Born in McLeansboro in 1942, Sloan attended the first six years of elementary school at a one-room school and sometimes needed to walk or hitchhike in high school basketball training.

Jerry Sloan, basketball, 1942-2020 (Photo: Robert Hanashiro, USA TODAY)

Sloan became a player from all states in high school and played college basketball in Evansville. The Baltimore Bullets called up Sloan in 1965 with the fourth overall choice and left him for Chicago the following season. At Bulls, Sloan was a small shooting guard – striker with a talent for defense. He averaged 14 points and 7.4 rebounds in his 11-year career, was an All-Star twice and named the first defense team four times.

After retiring in 1976, Sloan took over as head coach in his alma mater, but retired five days later. That season, Evansville's basketball team and coaching staff died in a plane crash.

"It comes to mind every morning that I go to work," Sloan told a reporter in 1997.

Sloan joined the Bulls as a Boy Scout and became a coach in 1979. He spent three seasons and was fired after 51 games of the 1981-82 season. He became a Jazz assistant in 1985 and became a coach in 1988, replacing Frank Layden.

Stockton was in his fifth season and Malone in his fourth. Under Sloan, Stockton and Malone transformed Jazz into an annual playoff team.

“He demanded a lot. He expected a lot. He held everyone accountable, ”Malone told reporters in 2014.“ I grew up the old school way with my grandmother and mother. You hold that person responsible. You tell that person when you're screwing up and tell the person what they need to do. That's how the coach was with me. Right away, I knew I was dealing with a real person.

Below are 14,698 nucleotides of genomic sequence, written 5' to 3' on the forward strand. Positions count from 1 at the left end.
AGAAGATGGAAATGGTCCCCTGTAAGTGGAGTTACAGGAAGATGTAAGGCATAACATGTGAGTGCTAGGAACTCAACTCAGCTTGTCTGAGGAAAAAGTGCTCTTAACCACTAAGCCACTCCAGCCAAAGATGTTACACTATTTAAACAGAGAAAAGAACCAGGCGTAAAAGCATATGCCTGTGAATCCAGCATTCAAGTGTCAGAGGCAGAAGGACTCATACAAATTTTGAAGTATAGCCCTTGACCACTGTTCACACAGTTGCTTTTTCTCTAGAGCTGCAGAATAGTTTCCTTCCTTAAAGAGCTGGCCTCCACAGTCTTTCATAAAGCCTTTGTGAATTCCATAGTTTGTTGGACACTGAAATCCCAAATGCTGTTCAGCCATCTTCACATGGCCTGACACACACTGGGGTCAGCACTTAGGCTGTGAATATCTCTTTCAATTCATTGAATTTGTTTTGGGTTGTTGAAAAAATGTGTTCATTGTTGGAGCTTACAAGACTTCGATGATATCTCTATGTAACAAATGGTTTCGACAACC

Sloan, who used to eat his dinner before departure in the media dining room with reporters, loved defense, but had two offensive weapons in Stockton and Malone. They became a formidable 1-2 punch and perfected pick-and-roll. Malone is the second highest scorer in the NBA, and Stockton is number 1 in assists of all time – with 3,715 more than Jason Kidd in number 2.

"He was a genius," Stockton told reporters. “You had to motivate the guys without burying them. You had to credit them without going crazy.

Sloan was a clueless trainer who never strayed from the values ​​of hard work, dedication and loyalty of his Midwestern farmer. Outside the game, Sloan loved wearing John Deere hats and collected antique tractors, furniture, old cash registers and pottery.

"What you see is what you get," said Malone. “This guy has never changed in all these years with me. … he never demanded respect. He won for who he was as a person and for the way he treated you as a player. "

When Sloan retired, then NBA commissioner David Stern issued a statement.

"Few people have summarized all the positive aspects of team sports more than Jerry Sloan," the statement said. "A basketball player, Jerry was as relentless in his will to win on the Utah Jazz side as he was a Chicago Bulls All-Star guard. In more than two decades as a coach, he taught his players that there was nothing more important than the team. His most impressive qualities were his leadership and his extraordinary ability to encourage his players to subdue their individual games for the benefit of everyone. "

In 2017, at a 1996-97 team meeting, Sloan said, "I have been fortunate to stay as long as I have. This organization has been more than fair to me and my family."

Follow Jeff Zillgitt on Twitter @JeffZillgitt